AWARD-WINNING AUTHOR Robert Coover says the biggest misperception people have of him is that he's not a realist. "I learned realism from Kafka," he says, "who would take a metaphor, twist it, and then intransigently pursue it." Coover, referring to Kafka's famous Metamorphosis, says that the writer can't "turn the bug back into a human...that doesn't work, that's cheating."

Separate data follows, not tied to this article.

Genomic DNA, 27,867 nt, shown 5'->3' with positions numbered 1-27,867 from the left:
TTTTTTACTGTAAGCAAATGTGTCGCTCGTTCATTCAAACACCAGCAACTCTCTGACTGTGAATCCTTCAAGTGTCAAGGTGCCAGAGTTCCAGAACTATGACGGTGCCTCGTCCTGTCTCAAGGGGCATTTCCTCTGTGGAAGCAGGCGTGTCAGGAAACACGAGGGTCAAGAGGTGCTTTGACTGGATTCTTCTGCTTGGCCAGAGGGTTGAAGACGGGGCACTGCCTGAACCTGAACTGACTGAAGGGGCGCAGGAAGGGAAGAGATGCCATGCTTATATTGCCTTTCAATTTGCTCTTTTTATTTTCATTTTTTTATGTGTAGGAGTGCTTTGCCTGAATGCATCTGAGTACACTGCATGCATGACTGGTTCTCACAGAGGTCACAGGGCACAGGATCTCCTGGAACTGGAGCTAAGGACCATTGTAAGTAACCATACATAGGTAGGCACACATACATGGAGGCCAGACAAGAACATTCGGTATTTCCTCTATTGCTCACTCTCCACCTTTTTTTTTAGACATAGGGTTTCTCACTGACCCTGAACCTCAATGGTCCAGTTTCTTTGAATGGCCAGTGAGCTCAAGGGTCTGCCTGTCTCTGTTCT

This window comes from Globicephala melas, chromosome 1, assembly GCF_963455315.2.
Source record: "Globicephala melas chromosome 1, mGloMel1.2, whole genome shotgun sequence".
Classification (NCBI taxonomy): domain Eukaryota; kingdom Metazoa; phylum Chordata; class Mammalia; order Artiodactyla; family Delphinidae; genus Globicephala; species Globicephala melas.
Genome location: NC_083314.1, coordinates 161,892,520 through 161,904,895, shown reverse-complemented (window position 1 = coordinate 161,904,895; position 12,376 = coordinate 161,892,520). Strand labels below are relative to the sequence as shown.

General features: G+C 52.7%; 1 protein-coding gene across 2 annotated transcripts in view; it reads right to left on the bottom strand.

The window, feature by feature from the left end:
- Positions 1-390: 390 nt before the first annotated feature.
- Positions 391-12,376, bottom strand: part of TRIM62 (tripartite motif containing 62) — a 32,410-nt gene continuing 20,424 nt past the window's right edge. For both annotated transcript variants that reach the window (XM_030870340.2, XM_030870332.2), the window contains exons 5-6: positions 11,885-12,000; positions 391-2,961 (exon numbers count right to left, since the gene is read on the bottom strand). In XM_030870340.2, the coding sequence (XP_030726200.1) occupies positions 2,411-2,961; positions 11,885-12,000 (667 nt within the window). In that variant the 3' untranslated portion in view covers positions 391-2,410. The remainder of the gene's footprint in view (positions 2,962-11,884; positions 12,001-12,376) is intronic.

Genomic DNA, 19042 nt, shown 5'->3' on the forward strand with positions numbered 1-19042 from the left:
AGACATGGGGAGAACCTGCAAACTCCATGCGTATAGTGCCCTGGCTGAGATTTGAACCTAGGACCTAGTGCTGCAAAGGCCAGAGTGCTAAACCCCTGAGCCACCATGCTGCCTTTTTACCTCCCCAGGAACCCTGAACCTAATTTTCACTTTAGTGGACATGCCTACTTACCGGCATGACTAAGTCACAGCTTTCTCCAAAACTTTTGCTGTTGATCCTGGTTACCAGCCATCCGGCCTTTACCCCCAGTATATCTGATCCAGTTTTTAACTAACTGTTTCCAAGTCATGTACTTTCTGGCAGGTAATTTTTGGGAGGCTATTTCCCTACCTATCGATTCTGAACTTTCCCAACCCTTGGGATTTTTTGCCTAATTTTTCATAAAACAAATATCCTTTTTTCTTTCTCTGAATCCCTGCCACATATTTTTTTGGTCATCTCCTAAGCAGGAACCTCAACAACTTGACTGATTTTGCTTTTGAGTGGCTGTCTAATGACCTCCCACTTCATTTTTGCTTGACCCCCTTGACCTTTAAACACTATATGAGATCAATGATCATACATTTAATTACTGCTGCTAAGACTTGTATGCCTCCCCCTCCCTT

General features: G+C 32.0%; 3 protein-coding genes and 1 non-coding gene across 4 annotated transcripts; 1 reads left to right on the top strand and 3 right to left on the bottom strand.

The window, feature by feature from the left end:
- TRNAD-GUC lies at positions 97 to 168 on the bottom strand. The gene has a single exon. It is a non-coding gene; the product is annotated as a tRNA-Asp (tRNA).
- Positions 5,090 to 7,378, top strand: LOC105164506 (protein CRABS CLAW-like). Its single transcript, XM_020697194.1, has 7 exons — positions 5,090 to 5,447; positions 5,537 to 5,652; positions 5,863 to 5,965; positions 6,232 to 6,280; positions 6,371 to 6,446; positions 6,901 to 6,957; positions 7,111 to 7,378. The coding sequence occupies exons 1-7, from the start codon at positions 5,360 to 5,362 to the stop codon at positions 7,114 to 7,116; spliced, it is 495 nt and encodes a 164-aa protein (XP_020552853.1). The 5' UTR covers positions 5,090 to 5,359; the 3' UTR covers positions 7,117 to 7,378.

In many ways Coover is explaining his own unique style, a pursuit of metafiction and fabulism that becomes at once so real that both the author and the reader can't stop until the peculiarity becomes resolved. And Coover insists that he's a realist at heart, so much so that he once reluctantly set out to write a novel, The Origin of the Brunists. It would remain his most straightforward work until, almost 50 years later, he published its sequel, The Brunist Day of Wrath. LARB AV's Jerry Gorin caught up with Coover in Los Angeles to find out why he set out to write it, and how it complements the short stories and parables that have defined his legendary career.